Report: Bernal and Luna give focused, funny performances here as small town rubes who stumble into success. Bernal’s the sweetheart who’d rather be a famous singer than a supernatural goal-scorer, and Luna’s the hothead who wills himself to superiority on the football field, then blows all his money on games of chance. Curaon—making his debut as a feature director—has something significant to say about the role of pure chance in lifting people out of poverty in a corrupt society, and though the style of Rudo Y Cursi isn’t as immediately arresting as what his brother Alfonso brought to Carlos’ script for Y Tu Mama Tambien, the new film uses a similar voice-over narration to add a note of poetry to the proceedings. (And Carlos does give the movie a lived-in, almost verité look, contrasting dusty villages and suburban McMansions.) The problem is that after Rudo Y Cursi sets its heroes on their unexpected path to glory, it rarely wavers in tone or story. Every few minutes Cuaron returns to Bernal deluding himself about his music career, or Luna at the track, or the two brothers bickering, and on and on, over and over. It’s a very shout-y movie too, and the combination of a repetitive plot and a shrill tone work against Rudo Y Cursi in the long run. In the first 20 minutes, I thought I was seeing the best film of the festival; an hour after that, I was anxious to leave.
Directors: Benoît Delépine & Gustave de Kervern
Cast: Yolande Moreau, Bouli Lanners
Headline: Two hulking trans-gendered slobs try to strike a blow against capitalism
Indie type: Blackly comic anarchism, lightened with Gallic whimsy
Report: Louise is an illiterate, thuggish man who became a woman in order to get a job a toy factory. Michel is a self-deluded gun nut who started taking male hormones as a girl in order to improve her chances at the shot-put. When Louise’s factory closes down, he/she hires Michel to assassinate the boss of the company. Only two problems: 1.) Michel is too meek to murder, so she/he hires terminally ill patients to do the work; and 2.) In an age of globalization, no one can figure out who the boss actually is. Louise-Michel is absurdist in extremis, and when Delépine and de Kervern come up with a clever idea—like Louise’s supervisor carrying around a portable keyhole so he can get his voyeurist kicks anywhere, or Michel getting lost in a maze of mobile homes—the movie compares well to the grand comic surrealism of Roy Andersson. But Louise-Michel doesn’t have the discipline or vision of something like Songs From The Second Floor, and it’s often more assaultive and offensive than funny. Bonus points for ambition, but this movie is too much of a muddle.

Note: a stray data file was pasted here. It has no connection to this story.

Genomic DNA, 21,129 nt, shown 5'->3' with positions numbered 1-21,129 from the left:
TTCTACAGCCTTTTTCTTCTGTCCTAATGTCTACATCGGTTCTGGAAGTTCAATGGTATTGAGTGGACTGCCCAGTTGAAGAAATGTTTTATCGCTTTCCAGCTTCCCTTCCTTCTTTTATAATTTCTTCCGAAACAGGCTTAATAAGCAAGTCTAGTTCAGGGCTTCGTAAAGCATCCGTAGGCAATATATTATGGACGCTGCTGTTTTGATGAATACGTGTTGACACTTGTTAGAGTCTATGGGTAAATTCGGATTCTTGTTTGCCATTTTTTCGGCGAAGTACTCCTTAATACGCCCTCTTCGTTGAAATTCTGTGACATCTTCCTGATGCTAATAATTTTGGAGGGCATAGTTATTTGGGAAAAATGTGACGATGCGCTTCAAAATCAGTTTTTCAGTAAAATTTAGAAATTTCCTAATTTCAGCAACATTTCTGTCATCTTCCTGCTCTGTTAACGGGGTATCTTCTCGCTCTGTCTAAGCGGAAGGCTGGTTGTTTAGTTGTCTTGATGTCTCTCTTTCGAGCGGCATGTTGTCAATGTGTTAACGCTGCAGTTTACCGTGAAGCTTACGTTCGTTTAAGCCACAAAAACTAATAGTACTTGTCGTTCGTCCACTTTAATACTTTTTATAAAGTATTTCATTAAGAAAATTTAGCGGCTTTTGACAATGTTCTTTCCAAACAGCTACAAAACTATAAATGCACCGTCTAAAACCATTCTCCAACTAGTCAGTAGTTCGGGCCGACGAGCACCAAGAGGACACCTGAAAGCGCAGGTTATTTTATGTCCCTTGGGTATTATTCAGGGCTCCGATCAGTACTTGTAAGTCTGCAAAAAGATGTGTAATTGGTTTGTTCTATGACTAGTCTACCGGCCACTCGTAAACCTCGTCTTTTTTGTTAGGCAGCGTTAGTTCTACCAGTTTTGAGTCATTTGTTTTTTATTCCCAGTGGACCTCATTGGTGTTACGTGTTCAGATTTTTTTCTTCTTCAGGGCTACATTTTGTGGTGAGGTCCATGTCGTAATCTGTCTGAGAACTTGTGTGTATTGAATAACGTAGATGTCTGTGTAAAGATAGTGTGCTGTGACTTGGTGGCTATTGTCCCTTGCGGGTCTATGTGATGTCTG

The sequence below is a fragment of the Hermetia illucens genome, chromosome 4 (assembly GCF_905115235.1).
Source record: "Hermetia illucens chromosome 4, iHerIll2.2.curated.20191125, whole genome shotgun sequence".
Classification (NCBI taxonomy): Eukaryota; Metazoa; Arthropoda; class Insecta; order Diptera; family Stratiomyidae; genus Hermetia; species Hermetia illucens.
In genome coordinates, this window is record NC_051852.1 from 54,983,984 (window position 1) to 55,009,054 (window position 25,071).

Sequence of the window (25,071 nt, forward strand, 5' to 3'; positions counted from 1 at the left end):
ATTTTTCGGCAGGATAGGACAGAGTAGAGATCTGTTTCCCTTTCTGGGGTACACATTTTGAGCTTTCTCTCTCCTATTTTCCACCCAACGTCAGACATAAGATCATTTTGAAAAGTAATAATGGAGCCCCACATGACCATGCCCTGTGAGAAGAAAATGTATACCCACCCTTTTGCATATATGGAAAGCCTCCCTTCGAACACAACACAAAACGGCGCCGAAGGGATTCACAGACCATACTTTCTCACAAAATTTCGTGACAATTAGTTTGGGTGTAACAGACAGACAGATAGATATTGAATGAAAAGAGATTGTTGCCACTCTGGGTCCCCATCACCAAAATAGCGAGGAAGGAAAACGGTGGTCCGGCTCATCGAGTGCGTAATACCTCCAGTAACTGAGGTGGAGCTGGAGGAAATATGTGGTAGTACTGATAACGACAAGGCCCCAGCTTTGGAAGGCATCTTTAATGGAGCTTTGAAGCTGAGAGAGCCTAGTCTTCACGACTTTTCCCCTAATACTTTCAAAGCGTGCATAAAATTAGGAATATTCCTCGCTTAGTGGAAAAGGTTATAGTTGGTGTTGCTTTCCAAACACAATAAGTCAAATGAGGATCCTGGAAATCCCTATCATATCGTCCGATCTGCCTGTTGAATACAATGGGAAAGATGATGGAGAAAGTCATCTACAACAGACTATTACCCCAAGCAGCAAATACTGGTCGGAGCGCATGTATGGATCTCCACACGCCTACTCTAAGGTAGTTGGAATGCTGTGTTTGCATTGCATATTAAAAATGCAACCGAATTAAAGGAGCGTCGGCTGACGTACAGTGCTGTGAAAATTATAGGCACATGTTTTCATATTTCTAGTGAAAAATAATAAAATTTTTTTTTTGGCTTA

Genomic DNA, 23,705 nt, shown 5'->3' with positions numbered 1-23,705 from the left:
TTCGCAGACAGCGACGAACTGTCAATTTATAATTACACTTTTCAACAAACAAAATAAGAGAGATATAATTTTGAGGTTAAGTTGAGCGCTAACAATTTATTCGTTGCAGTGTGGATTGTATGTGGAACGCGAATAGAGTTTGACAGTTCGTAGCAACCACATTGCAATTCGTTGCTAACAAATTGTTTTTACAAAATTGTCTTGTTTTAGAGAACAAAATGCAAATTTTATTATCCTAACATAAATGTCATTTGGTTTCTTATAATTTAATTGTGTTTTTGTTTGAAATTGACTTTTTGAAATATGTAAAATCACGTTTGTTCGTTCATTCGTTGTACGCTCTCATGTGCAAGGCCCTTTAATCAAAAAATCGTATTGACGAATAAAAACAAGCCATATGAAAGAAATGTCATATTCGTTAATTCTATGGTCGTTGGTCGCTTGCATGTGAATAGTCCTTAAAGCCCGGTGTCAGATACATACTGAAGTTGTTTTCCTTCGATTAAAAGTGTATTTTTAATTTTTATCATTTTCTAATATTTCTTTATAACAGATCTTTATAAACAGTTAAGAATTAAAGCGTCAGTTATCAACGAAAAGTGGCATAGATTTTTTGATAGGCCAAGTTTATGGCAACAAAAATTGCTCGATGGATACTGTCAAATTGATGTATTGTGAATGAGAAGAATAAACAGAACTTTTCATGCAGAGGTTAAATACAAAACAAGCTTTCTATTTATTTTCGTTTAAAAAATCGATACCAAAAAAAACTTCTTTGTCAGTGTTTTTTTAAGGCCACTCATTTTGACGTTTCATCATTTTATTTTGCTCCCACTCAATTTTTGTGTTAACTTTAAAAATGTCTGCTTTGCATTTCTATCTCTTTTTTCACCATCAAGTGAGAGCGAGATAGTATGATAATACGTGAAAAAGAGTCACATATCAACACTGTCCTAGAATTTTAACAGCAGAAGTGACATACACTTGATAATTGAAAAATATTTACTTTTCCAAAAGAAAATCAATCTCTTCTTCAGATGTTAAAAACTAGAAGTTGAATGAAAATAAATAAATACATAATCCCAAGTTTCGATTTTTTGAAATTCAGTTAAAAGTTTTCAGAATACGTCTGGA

The Glass House
Director: Hamid Rahmanian (92 min.)
Headline: Abused Iranian women bond at a progressive safe house
Indie type: Things are tough all over
Report: There’s a touch of Frederick Wiseman to this fly-on-the-wall doc about Iranian families in crisis, though Rahmanian edits more freely, includes direct interviews, and doesn't really have a strong framework. Many of the women we meet in The Glass House are compelling characters: the would-be rapper (in a state that forbids women from singing on record), the legally sanctioned mistress, and more than any the founder of the house, a wealthy psychoanalyst who buzzes in from London every six weeks to remind these women what they’re capable of. I’ve always been fascinated by life in Iran—which is far more complex than our statesmen allow—so I appreciated seeing these women defy convention by taking creative writing courses and borrowing computers. But at the same time, because I’m intrigued by Iran, I feel like I’ve seen too many documentaries and feature films like this to appreciate The Glass House on its own merits.
Grade: Incomplete… I left after 45 minutes so I could squeeze in dinner. A few more powerhouse scenes and I would’ve been about at a “B.” As it stands, I’m leaning “B-“
-Much ado is being made about the approaching 25th anniversary of Sundance, both among the organizers—who would like us to remember all the art-house favorites the festival has introduced over the years—and among some of the press, who’ve taken this occasion to question whether Sundance and the whole indie-film movement has much of a future. That’s a question I’ll be exploring some in this space over the next week, but after a day like today—with the thoughtful Moon, the entertaining and truthful Humpday, and even the ambitious-but-off-putting Louise-Michel—I certainly see cause for hope. I won’t claim that I’ve seen anything groundbreaking so far, but these films are, in my opinion, a little more daring and more openly engaging than a lot of recent fest fare. We’re off to a good start.
-By the way, the weather’s gorgeous this year. Cold, but sunny—and the lows have been higher than any of the highs last year. In the afternoons, I’m even able to walk around with my coat unzipped and my hat and gloves pocketed. It’s been a treat.